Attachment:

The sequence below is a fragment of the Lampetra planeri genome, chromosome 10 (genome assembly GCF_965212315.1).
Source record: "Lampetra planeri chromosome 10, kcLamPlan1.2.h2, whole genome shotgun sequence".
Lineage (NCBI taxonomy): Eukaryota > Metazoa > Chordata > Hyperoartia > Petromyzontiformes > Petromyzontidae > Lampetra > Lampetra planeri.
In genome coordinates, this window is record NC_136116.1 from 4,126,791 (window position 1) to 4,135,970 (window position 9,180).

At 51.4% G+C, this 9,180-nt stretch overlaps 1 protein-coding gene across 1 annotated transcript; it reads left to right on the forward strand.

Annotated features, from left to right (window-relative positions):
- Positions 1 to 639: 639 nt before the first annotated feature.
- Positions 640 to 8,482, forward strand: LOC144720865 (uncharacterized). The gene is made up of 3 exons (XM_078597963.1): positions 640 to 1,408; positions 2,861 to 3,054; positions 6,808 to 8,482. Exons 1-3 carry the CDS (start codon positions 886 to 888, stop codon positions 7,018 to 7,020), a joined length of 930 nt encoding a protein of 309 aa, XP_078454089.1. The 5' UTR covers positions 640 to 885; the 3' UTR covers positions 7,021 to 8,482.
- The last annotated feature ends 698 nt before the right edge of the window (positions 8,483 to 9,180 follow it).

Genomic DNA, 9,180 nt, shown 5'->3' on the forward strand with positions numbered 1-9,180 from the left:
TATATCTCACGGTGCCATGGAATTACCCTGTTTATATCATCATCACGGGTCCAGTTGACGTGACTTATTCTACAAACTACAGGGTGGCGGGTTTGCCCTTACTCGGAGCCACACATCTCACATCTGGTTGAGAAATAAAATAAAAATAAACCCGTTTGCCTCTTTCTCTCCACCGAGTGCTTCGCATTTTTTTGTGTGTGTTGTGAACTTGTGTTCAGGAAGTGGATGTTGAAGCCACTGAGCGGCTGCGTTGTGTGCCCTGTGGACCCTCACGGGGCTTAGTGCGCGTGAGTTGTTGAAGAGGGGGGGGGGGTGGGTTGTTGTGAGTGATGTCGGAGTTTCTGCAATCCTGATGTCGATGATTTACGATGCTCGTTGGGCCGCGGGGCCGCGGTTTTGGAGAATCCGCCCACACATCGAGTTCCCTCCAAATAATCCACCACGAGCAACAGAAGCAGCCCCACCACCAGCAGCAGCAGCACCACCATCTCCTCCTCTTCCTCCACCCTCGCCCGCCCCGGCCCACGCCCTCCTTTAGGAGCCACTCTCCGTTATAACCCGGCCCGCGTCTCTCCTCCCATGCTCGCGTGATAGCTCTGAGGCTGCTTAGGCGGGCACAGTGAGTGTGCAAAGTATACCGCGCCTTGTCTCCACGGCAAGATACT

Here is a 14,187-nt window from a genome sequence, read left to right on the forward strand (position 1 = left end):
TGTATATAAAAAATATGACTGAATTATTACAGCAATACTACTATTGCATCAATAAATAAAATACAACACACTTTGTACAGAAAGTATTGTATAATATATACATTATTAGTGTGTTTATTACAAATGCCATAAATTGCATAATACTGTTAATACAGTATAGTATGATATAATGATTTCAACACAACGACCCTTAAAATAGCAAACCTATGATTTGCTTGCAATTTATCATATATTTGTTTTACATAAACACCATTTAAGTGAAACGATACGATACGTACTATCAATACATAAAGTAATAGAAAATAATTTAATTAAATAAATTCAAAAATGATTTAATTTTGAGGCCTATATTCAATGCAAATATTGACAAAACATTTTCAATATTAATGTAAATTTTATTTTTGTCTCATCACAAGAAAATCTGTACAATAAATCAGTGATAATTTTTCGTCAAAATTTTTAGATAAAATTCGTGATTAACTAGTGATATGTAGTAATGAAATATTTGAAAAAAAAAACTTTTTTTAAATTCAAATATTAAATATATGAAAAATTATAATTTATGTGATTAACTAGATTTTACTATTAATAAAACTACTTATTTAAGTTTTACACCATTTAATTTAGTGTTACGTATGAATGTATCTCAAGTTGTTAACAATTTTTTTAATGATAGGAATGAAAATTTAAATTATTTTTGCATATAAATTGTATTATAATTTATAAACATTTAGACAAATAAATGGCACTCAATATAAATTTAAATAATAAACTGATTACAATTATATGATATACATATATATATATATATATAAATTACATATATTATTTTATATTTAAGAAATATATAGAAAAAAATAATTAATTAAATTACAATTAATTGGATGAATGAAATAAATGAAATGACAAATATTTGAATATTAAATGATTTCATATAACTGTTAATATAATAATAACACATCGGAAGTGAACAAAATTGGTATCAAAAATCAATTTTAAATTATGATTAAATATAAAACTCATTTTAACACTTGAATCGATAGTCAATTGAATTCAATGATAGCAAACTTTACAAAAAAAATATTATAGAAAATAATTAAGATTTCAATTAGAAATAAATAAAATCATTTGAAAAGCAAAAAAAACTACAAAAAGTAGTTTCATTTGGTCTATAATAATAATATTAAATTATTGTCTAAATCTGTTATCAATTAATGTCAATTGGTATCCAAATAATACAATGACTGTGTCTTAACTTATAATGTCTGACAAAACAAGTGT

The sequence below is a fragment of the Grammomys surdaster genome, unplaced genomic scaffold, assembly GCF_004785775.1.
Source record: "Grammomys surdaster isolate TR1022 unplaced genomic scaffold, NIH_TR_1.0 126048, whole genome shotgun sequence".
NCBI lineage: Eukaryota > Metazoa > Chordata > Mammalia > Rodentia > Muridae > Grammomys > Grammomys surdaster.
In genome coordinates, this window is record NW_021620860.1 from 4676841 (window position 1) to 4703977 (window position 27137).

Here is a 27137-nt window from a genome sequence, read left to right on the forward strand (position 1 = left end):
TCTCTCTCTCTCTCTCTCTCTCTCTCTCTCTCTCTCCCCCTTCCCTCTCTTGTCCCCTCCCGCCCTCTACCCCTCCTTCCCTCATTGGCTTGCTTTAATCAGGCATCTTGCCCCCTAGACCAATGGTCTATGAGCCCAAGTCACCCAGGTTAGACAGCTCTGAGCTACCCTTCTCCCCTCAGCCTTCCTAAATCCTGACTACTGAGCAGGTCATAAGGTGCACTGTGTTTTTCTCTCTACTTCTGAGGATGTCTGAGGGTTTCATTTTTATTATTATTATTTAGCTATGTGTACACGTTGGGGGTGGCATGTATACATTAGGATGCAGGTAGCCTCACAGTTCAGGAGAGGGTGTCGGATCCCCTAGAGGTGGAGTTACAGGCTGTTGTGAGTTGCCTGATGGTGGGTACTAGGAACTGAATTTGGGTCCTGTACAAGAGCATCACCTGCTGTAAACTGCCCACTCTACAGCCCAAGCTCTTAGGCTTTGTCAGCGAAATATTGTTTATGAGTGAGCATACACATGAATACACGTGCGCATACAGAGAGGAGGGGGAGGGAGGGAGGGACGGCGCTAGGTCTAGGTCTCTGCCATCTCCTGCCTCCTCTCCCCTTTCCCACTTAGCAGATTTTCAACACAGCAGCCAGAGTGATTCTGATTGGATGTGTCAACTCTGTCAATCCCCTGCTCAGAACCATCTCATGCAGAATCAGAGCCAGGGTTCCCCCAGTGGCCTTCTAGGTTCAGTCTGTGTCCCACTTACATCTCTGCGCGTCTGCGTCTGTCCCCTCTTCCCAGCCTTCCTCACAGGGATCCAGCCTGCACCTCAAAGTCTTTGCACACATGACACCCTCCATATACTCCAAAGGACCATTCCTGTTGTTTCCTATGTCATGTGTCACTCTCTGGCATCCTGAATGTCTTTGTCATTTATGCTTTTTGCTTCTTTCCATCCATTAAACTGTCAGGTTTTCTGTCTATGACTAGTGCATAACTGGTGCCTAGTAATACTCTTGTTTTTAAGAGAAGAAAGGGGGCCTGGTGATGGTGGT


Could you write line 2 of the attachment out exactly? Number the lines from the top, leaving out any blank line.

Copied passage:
Source record: "Lampetra planeri chromosome 10, kcLamPlan1.2.h2, whole genome shotgun sequence".